The Maryland Legislature recently passed House Bill 560, which makes significant revisions to Maryland’s Public-Private Partnership law, effective July 1, 2013. The genesis for the revisions was the combination of Maryland’s infrastructure needs and the budgetary constraints due to the economic downturn over recent years. In 2011, the American Society of Civil Engineers Report Card gave Maryland an overall grade of “C-” for its infrastructure. To put the infrastructure needs in perspective, the cost to build the number one transportation priority in all twenty-three counties and the City of Baltimore is more than $12 billion, which is six times the current $2 billion in annual transportation capital expenditures. After exploring the use of public-private partnerships (“P3s”) by other states and conducting meetings with private industry, Maryland concluded that P3s could help address its infrastructure needs, provided it retained ultimate control over its assets and combined the strengths of the private sector – flexible financing, advanced construction techniques, project development and operational efficiencies – with those of the public sector – accountability, transparency and the delivery of public services.
Revisions to Maryland’s P3 statute have been in the works for at least a couple years. In 2011, the Joint Legislative and Executive Commission on Oversight of Public-Private Partnerships was established and tasked with, among other things, reviewing Maryland’s current process for P3s, studying the best practices and lessons learned in other states, and making recommendations on improving the process for P3s in Maryland. Maryland Lieutenant Governor Anthony Brown chaired the Commission. The Commission issued its Final Report to the Governor and General Assembly on January 6, 2012. Although proposed legislation that included many of the recommendations in the Final Report was introduced during the 2012 legislative session, the Legislature was unable to pass the bill into law during that session.
On January 30, 2013, Benjamin Stutz, Policy Director for Maryland Lt. Governor Anthony Brown, spoke to members of the Construction Law Section of the Maryland State Bar Association in Annapolis, Maryland, and outlined key points of the proposed legislative revisions that would be re-introduced during the current legislative session. The proposed legislation was based on recommendations in the Final Report. Some amendments were made to the bill before passage in March 2013.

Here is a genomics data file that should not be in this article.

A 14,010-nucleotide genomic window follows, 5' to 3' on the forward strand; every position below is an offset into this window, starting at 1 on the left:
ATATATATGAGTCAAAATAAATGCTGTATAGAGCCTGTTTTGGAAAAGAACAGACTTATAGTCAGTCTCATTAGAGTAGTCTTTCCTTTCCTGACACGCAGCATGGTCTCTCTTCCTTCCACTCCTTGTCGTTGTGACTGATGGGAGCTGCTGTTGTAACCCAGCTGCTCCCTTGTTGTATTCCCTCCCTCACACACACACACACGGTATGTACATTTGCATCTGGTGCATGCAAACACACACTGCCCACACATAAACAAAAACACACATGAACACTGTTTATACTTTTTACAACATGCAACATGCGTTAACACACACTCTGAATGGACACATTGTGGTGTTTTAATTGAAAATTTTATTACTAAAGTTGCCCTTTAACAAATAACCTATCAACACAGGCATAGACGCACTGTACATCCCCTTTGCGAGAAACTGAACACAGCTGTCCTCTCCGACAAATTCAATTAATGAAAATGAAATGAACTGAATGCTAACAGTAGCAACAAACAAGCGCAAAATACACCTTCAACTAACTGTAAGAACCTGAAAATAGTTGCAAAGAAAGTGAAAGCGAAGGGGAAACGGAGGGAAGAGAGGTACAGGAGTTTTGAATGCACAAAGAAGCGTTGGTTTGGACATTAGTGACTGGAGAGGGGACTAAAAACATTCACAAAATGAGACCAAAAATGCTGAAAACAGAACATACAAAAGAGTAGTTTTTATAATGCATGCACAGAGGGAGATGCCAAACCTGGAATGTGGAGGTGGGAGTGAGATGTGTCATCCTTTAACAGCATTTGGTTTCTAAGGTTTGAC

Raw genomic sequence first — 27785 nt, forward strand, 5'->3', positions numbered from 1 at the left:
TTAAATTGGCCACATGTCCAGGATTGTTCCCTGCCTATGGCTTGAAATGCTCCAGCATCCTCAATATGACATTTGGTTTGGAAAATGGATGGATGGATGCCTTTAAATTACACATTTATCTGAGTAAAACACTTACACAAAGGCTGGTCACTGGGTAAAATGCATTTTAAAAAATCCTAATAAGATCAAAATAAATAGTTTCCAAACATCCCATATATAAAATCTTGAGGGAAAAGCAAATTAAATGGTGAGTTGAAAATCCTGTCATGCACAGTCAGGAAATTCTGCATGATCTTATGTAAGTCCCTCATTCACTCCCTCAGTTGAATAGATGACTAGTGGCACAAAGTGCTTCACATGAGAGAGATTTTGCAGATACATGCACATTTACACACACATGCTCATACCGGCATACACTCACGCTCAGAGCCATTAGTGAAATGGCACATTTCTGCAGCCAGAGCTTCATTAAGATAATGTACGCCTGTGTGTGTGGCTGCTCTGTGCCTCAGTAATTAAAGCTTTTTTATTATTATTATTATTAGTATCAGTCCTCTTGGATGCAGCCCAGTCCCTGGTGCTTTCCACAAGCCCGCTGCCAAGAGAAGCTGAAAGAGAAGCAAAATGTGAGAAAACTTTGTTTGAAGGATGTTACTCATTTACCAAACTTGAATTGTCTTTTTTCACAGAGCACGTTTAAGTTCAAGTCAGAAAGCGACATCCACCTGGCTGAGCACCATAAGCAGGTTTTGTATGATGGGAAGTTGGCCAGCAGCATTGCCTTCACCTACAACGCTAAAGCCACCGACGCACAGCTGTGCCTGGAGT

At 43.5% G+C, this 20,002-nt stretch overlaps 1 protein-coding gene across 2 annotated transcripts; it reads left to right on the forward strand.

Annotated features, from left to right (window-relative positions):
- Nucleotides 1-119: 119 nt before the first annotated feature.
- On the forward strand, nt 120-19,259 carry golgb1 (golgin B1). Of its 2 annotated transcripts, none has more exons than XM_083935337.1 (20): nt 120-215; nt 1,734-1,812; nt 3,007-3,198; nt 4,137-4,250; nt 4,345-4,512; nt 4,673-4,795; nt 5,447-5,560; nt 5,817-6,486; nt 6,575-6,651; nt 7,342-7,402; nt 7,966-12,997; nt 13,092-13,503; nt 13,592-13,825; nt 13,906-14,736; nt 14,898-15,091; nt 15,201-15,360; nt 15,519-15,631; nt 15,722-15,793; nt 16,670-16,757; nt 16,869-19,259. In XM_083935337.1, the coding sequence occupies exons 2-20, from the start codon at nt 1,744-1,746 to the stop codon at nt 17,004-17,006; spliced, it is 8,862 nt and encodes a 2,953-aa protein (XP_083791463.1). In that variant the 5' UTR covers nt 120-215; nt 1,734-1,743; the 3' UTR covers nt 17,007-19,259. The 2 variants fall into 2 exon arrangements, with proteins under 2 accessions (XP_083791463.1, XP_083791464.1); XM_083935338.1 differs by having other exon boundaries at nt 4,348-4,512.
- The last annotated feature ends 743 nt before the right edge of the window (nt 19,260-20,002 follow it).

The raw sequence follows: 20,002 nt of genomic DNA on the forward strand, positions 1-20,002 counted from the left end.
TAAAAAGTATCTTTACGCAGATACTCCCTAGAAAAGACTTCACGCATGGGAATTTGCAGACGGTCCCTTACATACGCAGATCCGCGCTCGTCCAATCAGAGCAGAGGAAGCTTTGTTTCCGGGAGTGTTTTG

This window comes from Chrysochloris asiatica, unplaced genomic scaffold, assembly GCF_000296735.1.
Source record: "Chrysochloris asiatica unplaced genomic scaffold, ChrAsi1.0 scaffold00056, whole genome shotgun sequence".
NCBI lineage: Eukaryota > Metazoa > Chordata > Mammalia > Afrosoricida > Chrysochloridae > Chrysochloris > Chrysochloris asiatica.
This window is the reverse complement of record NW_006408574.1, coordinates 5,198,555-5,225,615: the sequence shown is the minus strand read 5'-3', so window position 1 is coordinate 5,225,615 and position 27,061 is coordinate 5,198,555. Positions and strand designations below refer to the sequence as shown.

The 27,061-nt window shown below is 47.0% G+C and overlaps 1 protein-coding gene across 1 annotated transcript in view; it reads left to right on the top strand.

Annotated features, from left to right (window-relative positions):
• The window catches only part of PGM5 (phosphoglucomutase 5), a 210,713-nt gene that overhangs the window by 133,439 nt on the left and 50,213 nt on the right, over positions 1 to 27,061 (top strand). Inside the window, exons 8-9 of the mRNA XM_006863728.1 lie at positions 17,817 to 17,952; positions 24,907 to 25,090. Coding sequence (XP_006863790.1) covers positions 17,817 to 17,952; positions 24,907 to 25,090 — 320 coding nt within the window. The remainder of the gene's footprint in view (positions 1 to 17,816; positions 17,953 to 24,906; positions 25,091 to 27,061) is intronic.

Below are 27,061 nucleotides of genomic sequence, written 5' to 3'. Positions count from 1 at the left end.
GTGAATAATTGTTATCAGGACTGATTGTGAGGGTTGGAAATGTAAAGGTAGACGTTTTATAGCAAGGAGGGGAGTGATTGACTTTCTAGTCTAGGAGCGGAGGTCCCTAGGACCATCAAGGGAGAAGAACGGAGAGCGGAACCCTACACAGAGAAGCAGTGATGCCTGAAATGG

The prior Maryland Public-Private Partnership law, State Fin. & Proc. Art. §10A-101 et seq., provided a skeletal framework for the authorization and implementation of public-private partnerships. The new legislation provides needed detail for the mechanics of such partnerships. Some of the key features include the following:
- A new definition of “Public-private partnership” that focuses more on the partnership and collaborative relationship between the public and private sectors, and less on the mechanics of how the agreements are structured
- A statement of public policy to utilize P3s to develop and strengthen the state’s infrastructure assets, apportion between the public and private sectors the risks with developing and strengthening public infrastructure assets, foster new job creation, and promote socioeconomic development and competitiveness of Maryland
- A process for a “Reporting Agency” (the Department of General Services, Maryland Department of Transportation, Maryland Transportation Authority, the University System of Maryland, Morgan State University, St. Mary’s College of Maryland, and Baltimore City Community College) to adopt regulations and processes for the development, solicitation, evaluation, award and delivery of P3s
- A revised P3 process that divides oversight between the Executive and Legislative Branches and shortens the review time for participants in the P3 process, with the Board of Public Works providing initial approval of the public infrastructure asset as a P3 and also having final approval after the agency reaches agreement on the terms of a P3 agreement
- Balancing the desire for more transparency with the need to protect confidential and proprietary information by publishing online the Reporting Agency’s Presolicitation Report and the proposed P3 agreement, but withholding confidential commercial, financial and/or trade secret information
- Subjecting P3s to Maryland’s Little Miller Act, prevailing wage statute, Environment Article of the Maryland Code, and requirements for high performance buildings (e.g., LEED Silver), if applicable
- Allowing for the possibility of recouping proposal costs in response to a solicitation of a P3 for unsuccessful private entities
- Allowing for the submission of unsolicited proposals to address Maryland’s infrastructure needs
While these changes seem well-suited to achieving the goal of spurring P3s to address Maryland’s infrastructure needs, time will tell if these changes have the desired effect.